Pregnancy and Surgery: What You Need To Know

When You Need Surgery While Pregnant

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The decision to have surgery while pregnant can be a difficult one and is often made out of necessity rather than desire. There are two patients to consider (or even more if the person is pregnant with multiples). In general, surgical risks are greater when a patient is pregnant because of the changes that take place in the body during that time.

There are some cases when surgery can be avoided if a patient is pregnant, but this is not always the case. In fact, certain surgeries (such as a C-section) are often part of pregnancy. Here's what you need to know about surgery and pregnancy.

Surgery During Pregnancy

In most cases, surgery during pregnancy is avoided whenever possible. This is done both to minimize complications for the pregnant person and the fetus. When a decision is made to perform surgery on a pregnant person, it is typically because their life is in danger.

For example, if a pregnant person develops appendicitis, surgery will be performed to remove the infected organ because the risks of a ruptured appendix outweigh the risks of having an appendectomy. 

By contrast, a rhinoplasty (nose job) would not be performed. Elective procedures, such as plastic surgery, are not performed during pregnancy.

Most hospitals perform a pregnancy test on all women of childbearing age immediately prior to surgery to prevent the possibility of surgery on a woman who is unaware of her pregnancy.

Certain procedures may or may not be performed. For example, a procedure to remove a painful, inflamed gallbladder might be performed, depending on the severity of the condition and the general health of the pregnant person and the fetus.

A human fetus is most susceptible to harm caused by exposure to medications during the first trimester—specifically, the first eight weeks of pregnancy. Surgery during this time is usually avoided. If it must be done, surgeons will try to postpone a procedure until the second trimester to reduce the risks.

Why Its Avoided

There are multiple reasons why surgery is avoided during pregnancy. One reason is that a pregnant person is hypercoagulable—a medical term meaning their blood is more likely to clot than is typical outside of pregnancy. This change in clotting helps prevent a pregnant person from bleeding too much during childbirth. However, it quintuples the risk of experiencing a blood clot during or after surgery.

For a pregnant person who is 20 weeks or more into their pregnancy, a complication called aortocaval and venocaval compression can also be an issue. This happens when a pregnant person is positioned lying on their back and the weight of the fetus restricts blood flow through major blood vessels. To avoid this, alternative positions that keep a pregnant patient from being flat on their back are used when possible.

In addition, when general anesthesia is given to a pregnant person, the fetus also receives the anesthesia. Regional or local anesthesia is used instead of general anesthesia when possible.


A C-section (Caesarean section) is commonly performed on a pregnant person and is considered safe for both the patient and fetus. However, surgeries other than the C-section are typically scheduled for 6 to 8 weeks after delivery.

One exception is a tubal ligation procedure. According to the American College of Obstetricians and Gynecologists (ACOG), this form of postpartum sterilization can be performed as soon as a few hours to days after delivery.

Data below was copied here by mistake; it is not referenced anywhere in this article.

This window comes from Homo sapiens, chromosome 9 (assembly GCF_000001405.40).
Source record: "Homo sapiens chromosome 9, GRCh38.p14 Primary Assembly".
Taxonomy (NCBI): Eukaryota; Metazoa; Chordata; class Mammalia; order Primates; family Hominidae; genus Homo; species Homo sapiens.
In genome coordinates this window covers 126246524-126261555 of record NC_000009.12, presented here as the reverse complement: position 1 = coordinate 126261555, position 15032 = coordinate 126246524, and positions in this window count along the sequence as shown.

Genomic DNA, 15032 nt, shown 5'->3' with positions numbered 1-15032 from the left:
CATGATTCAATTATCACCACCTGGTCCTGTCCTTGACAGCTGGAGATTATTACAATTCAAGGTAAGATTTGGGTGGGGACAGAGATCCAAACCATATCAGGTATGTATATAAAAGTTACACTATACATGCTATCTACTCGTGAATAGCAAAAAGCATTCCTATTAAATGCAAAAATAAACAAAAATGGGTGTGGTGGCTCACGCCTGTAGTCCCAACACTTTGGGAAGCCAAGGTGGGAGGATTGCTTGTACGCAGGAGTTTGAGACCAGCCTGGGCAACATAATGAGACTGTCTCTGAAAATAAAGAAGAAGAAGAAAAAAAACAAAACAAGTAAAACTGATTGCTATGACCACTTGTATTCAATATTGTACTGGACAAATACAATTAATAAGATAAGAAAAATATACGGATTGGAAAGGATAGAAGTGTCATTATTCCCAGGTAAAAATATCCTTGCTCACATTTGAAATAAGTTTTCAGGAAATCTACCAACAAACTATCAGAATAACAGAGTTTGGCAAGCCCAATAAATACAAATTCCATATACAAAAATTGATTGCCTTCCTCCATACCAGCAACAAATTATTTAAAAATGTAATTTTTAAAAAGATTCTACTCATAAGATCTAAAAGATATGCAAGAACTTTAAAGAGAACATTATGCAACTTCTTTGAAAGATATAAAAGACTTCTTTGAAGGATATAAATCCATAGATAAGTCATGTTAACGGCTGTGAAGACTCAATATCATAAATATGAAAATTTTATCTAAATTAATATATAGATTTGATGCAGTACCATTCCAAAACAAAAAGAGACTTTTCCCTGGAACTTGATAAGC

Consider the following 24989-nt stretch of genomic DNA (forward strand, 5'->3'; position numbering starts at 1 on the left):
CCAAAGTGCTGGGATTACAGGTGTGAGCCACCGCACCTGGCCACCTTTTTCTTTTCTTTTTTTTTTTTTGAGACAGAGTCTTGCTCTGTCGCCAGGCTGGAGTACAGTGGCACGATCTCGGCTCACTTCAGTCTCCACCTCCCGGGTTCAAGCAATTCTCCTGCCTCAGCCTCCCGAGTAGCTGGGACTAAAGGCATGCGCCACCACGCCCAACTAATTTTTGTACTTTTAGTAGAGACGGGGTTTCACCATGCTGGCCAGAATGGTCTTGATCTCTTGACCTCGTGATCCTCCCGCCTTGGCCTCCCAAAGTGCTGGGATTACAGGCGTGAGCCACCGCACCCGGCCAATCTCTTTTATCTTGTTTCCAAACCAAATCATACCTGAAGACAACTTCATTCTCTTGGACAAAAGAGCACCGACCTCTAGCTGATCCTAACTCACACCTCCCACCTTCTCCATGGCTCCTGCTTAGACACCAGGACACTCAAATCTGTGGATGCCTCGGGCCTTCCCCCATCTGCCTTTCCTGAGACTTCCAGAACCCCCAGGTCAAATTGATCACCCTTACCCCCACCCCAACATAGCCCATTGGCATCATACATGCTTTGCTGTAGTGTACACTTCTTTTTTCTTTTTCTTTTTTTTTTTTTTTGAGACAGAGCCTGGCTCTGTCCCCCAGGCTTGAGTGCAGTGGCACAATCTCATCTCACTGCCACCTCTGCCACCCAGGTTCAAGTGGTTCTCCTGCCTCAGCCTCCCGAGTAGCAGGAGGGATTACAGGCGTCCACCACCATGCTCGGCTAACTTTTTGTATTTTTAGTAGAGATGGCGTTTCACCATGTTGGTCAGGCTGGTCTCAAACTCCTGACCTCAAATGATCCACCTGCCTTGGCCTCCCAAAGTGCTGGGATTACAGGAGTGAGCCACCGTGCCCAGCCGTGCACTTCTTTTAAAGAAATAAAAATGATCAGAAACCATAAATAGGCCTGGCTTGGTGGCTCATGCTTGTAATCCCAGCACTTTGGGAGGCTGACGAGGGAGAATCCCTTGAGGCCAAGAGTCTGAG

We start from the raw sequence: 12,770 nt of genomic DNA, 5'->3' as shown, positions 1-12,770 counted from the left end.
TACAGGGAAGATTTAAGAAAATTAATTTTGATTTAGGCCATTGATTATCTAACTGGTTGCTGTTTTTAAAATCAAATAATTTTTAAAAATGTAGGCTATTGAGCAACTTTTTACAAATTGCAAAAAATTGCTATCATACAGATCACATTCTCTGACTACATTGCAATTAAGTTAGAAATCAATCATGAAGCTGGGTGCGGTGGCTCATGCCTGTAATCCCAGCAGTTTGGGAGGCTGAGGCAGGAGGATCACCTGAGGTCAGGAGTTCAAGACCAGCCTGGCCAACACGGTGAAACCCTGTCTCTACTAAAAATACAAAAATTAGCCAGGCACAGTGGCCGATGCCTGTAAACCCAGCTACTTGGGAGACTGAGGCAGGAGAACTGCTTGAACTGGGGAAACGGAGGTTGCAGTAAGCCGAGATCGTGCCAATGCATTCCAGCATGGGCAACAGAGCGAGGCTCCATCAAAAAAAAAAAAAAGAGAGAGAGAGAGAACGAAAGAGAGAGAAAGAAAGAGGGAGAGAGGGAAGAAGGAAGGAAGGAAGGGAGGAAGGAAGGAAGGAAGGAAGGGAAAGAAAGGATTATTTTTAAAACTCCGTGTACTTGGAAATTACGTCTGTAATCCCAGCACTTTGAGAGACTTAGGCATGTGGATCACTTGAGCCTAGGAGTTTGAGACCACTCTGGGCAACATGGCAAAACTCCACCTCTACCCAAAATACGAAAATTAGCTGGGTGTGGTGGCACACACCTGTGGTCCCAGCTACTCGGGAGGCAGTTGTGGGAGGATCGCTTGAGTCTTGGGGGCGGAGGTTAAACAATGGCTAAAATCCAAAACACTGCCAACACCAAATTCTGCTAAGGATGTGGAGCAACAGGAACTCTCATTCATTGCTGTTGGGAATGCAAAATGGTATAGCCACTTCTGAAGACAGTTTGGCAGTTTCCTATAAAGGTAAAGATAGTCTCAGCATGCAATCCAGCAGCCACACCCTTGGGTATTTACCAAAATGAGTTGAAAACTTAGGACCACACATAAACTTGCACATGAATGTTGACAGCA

For a vaginal delivery, postpartum sterilization procedures are usually done the next day. For a C-section, the procedure can often be done immediately after the baby is born.


Before having surgery while pregnant, there are multiple things to consider. Here are some questions that medical professionals and patients can ask to clarify the risks of performing a surgical procedure on a person who is pregnant.

  • Can medications before, during, and after the procedure be minimized to decrease risk?
  • Can surgery be delayed until the second trimester to minimize risk to the fetus?
  • Can the risks of anesthesia be decreased by having local anesthesia instead of general anesthesia?
  • Can the surgery be delayed until after childbirth without harming the pregnant patient or the fetus?
  • Do the risks of the procedure outweigh the rewards of the procedure?
  • Is the surgery absolutely necessary?
  • What are the risks of not having surgery?
  • Will the baby survive the procedure?
  • Will the baby survive without surgery?
  • Will the pregnant patient survive without surgery?


There is always a risk that a woman of childbearing age might be pregnant when undergoing surgery. If you are you are sexually active and need to have surgery, you will need to have a pregnancy test before the procedure.

In most facilities, a pregnancy test is part of routine testing before a procedure; however, you can request a pregnancy test be done if it is not a standard part of pre-op patient care.

A Word From Verywell

It is always advisable to avoid surgery during pregnancy when possible, but many procedures performed on people who are pregnant are successful. 

Surgery during pregnancy is not an ideal situation, as it typically means that a person who is pregnant is experiencing a serious, even life-threatening, health issue. That said, if the right precautions are taken it is possible to have a good surgical outcome for both a pregnant patient and a fetus.

1 Source
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  1. American College of Obstetricians and Gynecologists (ACOG). Postpartum Sterilization.

Additional Reading

By Jennifer Whitlock, RN, MSN, FN
Jennifer Whitlock, RN, MSN, FNP-C, is a board-certified family nurse practitioner. She has experience in primary care and hospital medicine.